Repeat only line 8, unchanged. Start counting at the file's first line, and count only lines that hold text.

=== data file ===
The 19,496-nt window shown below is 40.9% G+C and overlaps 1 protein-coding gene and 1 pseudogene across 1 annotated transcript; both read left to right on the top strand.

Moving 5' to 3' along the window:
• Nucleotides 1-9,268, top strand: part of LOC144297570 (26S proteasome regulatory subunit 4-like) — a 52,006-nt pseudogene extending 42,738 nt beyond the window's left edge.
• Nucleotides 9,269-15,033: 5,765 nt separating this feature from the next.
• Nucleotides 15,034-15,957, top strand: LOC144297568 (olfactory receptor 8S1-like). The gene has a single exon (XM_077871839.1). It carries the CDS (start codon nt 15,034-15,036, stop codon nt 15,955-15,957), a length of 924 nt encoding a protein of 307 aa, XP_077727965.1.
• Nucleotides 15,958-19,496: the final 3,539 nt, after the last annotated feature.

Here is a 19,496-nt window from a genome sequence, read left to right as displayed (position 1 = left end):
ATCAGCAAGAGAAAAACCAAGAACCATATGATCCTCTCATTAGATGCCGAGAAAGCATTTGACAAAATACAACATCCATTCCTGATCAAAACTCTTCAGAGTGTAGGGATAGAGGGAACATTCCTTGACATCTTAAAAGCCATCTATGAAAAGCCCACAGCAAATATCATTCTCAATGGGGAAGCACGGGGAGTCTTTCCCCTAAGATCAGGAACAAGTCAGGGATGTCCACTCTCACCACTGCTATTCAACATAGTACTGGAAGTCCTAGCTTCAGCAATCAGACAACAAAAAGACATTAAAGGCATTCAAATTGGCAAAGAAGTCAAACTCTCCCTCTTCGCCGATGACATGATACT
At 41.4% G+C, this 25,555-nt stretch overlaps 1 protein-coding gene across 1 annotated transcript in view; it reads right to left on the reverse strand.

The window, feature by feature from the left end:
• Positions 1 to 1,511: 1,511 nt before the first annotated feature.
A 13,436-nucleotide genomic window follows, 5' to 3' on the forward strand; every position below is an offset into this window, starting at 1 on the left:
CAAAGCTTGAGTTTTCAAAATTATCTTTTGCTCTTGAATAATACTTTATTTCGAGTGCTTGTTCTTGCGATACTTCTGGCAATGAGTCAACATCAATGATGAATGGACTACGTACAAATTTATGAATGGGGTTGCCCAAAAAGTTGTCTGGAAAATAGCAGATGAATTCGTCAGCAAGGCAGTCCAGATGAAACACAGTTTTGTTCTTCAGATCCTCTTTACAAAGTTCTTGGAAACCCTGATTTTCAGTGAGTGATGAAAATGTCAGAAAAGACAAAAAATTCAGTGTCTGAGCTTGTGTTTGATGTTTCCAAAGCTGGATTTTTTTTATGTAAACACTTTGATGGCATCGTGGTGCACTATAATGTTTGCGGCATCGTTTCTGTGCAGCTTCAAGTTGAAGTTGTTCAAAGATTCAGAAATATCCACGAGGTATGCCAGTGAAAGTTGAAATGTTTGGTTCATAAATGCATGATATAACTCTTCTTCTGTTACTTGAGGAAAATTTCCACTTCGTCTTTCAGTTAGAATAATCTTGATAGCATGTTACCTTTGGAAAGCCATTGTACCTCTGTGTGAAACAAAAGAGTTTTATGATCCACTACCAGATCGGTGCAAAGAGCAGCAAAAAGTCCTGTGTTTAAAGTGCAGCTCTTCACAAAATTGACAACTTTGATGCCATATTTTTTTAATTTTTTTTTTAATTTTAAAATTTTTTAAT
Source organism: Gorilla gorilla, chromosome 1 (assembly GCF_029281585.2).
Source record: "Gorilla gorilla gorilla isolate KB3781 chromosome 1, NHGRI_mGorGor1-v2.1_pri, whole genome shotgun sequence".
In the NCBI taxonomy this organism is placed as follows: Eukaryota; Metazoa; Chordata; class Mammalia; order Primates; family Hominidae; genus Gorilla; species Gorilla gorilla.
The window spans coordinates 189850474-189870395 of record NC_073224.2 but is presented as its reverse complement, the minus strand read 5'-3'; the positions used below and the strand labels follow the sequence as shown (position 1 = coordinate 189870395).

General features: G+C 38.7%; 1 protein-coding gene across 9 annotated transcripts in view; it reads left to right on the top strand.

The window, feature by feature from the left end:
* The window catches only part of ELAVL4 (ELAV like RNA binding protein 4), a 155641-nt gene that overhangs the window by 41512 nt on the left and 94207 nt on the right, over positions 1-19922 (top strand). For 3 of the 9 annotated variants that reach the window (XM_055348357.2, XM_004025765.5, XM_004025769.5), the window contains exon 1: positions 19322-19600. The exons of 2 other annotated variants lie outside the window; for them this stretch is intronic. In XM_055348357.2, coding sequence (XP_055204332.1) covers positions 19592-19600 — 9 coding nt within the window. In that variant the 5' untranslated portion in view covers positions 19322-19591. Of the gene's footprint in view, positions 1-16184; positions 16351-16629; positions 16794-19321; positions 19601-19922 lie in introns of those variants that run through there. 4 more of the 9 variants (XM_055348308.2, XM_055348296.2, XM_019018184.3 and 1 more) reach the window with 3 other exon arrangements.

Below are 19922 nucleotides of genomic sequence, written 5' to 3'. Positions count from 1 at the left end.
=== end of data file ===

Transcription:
ATCAGCAAGAGAAAAACCAAGAACCATATGATCCTCTCATTAGATGCCGAGAAAGCATTTGACAAAATACAACATCCATTCCTGATCAAAACTCTTCAGAGTGTAGGGATAGAGGGAACATTCCTTGACATCTTAAAAGCCATCTATGAAAAGCCCACAGCAAATATCATTCTCAATGGGGAAGCACGGGGAGTCTTTCCCCTAAGATCAGGAACAAGTCAGGGATGTCCACTCTCACCACTGCTATTCAACATAGTACTGGAAGTCCTAGCTTCAGCAATCAGACAACAAAAAGACATTAAAGGCATTCAAATTGGCAAAGAAGTCAAACTCTCCCTCTTCGCCGATGACATGATACT